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The Story of Ruth: The Kinsman Redeemer

Then Naomi her mother-in-law said to her, “My daughter, shall I not seek security for you, that it may be well with you? Now Boaz, whose young women you were with, is he not our relative? In fact, he is winnowing barley tonight at the threshing floor. Therefore wash yourself and anoint yourself, put on your best garment and go down to the threshing floor; but do not make yourself known to the man until he has finished eating and drinking. Then it shall be, when he lies down, that you shall notice the place where he lies; and you shall go in, uncover his feet, and lie down; and he will tell you what you should do.” (Ruth 3:1-4)

Naomi knew it was just a matter of time. Once the harvest was over, their livelihood would again be in jeopardy unless…unless a kinsman redeemer[1] would step in and come to their rescue. Boaz, though not the nearest relative, would be their first resort. After all, he already knew Ruth and had shown a concern for her welfare as well as, by extension, Naomi’s own. The time had come for a bold plan.

At the threshing floor

English: Threshing place. The circle is made f...

English: Threshing place. The circle is made from concrete. Harvested straw is put on the concrete surface and a donkey is made to walk on it in circles, which causes the process of threshing. On the left (front of the picture) visible leftovers (mostly tailings and chaff). Around the perimeter there is some threshed straw. On the floor there are some threshed grains. Photo taken near Vlyhada (Santorini, Greece). (Photo credit: Wikipedia)

Boaz worked alongside his hired men at the threshing floor—a cleared solid surface of hard-packed dirt or rock—preparing for the final stage of the weeks-long harvest.[2] Ruth watched as this kind kinsman, or was it one of his workers, expertly urged draft animals, whether oxen or donkeys is unclear, to drag heavy threshing sledges[3] back and forth over the sheaves, breaking down the stalks into husks, straw, and grain kernels. Then experienced hands wielding wooden pitchforks lifted the straw away so the process of winnowing could begin.

Winnowing the Chaff | Bamiyan

Winnowing the Chaff | Bamiyan (Photo credit: Hadi Zaher)

In the cooling evening breezes, waiting crews used winnowing forks, tossing the remaining grain into the air. Mesmerized, Ruth watched lighter stalks and husks (the chaff) be whisked away on capricious currents of wind, and the heavier kernels plummet back to the floor in a haphazard heap. Then mounds of the tawny pellets were scooped up and sifted through trays to remove any remaining dirt and debris. The clean grain was finally ready for immediate use or storage in sealed clay jars.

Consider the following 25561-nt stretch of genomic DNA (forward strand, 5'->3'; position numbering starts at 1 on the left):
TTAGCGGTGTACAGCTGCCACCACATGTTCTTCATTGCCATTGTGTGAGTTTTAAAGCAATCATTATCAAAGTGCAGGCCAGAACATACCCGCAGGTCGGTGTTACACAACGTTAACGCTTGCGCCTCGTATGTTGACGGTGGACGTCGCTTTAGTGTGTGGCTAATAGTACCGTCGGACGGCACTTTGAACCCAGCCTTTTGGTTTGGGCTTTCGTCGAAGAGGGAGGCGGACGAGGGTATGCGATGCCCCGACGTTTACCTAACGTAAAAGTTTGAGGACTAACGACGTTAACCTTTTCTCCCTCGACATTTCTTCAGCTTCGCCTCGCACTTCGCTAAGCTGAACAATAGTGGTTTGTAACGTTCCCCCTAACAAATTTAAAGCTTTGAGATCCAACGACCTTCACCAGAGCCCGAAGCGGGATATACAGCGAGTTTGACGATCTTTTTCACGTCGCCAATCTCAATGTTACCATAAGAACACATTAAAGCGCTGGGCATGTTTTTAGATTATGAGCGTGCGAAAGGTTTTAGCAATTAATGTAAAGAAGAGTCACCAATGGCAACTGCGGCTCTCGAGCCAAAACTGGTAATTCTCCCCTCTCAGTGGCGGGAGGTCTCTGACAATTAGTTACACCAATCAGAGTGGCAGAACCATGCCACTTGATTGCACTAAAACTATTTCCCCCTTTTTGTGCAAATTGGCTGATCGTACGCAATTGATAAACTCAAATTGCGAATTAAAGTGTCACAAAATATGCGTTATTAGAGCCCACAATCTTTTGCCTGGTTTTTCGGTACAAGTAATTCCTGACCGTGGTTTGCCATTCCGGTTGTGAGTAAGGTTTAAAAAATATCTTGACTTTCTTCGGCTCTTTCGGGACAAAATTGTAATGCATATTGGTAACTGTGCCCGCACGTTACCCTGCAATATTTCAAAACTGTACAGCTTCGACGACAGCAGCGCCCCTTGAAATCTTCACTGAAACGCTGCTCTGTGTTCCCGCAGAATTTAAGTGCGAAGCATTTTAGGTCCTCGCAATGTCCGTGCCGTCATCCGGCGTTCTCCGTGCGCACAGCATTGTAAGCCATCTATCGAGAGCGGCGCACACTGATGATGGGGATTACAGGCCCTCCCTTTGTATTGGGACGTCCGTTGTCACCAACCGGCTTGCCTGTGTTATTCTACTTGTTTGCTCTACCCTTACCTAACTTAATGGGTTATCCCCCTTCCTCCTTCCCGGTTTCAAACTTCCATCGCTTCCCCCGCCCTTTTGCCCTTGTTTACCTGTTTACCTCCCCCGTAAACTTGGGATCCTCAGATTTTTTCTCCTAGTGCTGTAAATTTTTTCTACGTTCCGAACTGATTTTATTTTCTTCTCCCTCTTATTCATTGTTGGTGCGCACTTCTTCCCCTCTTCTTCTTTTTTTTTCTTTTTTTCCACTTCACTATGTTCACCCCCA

As the last rays of sunlight grew dusky, weary workers allowed themselves to relax, enjoying food and drink, celebrating harvest’s end. Bellies full and hearts merry, first one and then another fell silent, except for an occasional grunt and snore. Ruth’s gaze followed Boaz through the dimness as he made his way to the end of a grain pile, spread his blanket, and quickly dropped off to sleep.

Naomi’s instructions had been quite clear: Wash yourself, put on your best garment, go back to the threshing floor, and wait for the moment of opportunity. That time had come. Ruth quietly made her way to where Boaz lay, uncovered his feet, and lay down.

The Kinsman-Redeemer

Naomi’s strategy was one of enlisting the involvement of the kinsman-redeemer.[4] Now Ruth lay at Boaz’s feet, anticipating the opportunity to bring Naomi’s plan to fruition. His sleep suddenly troubled, she watched him awake with a start sensing her presence in the darkness. “Who are you?” he challenged warily. Ruth responded with her request. “I am you servant Ruth,” she said. “Spread the corner of your garment over me,[5] since you are a kinsman-redeemer” (3:9 NIV).

Flattered by Ruth’s request, Boaz commended her for approaching him, since it is likely that he was considerably older than she, and she might well have chosen a younger man. Rather than interpreting her actions as wily and improper, he afforded her only kindness and respect.[6] He encouraged her to wait until morning for the sake of her reputation and for her own protection. Before first light she could safely return to Naomi, and none would be the wiser. Then he would attend to the business at hand.